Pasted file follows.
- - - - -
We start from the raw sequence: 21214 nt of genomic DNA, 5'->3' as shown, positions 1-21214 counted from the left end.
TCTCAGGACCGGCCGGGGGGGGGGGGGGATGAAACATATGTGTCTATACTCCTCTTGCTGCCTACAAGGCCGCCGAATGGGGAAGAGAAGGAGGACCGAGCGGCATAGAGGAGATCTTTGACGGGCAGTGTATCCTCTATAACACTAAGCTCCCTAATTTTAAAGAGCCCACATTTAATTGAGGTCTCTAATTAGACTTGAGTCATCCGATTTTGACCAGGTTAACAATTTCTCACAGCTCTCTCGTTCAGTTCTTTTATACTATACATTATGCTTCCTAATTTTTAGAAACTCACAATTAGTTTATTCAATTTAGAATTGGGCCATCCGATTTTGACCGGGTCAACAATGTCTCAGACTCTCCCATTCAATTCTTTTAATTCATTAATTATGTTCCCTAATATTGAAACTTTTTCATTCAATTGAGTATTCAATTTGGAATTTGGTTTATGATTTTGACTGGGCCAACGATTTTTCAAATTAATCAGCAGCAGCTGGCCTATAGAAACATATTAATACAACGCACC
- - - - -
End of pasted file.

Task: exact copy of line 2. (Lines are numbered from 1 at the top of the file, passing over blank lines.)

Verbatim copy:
TCTCAGGACCGGCCGGGGGGGGGGGGGGATGAAACATATGTGTCTATACTCCTCTTGCTGCCTACAAGGCCGCCGAATGGGGAAGAGAAGGAGGACCGAGCGGCATAGAGGAGATCTTTGACGGGCAGTGTATCCTCTATAACACTAAGCTCCCTAATTTTAAAGAGCCCACATTTAATTGAGGTCTCTAATTAGACTTGAGTCATCCGATTTTGACCAGGTTAACAATTTCTCACAGCTCTCTCGTTCAGTTCTTTTATACTATACATTATGCTTCCTAATTTTTAGAAACTCACAATTAGTTTATTCAATTTAGAATTGGGCCATCCGATTTTGACCGGGTCAACAATGTCTCAGACTCTCCCATTCAATTCTTTTAATTCATTAATTATGTTCCCTAATATTGAAACTTTTTCATTCAATTGAGTATTCAATTTGGAATTTGGTTTATGATTTTGACTGGGCCAACGATTTTTCAAATTAATCAGCAGCAGCTGGCCTATAGAAACATATTAATACAACGCACC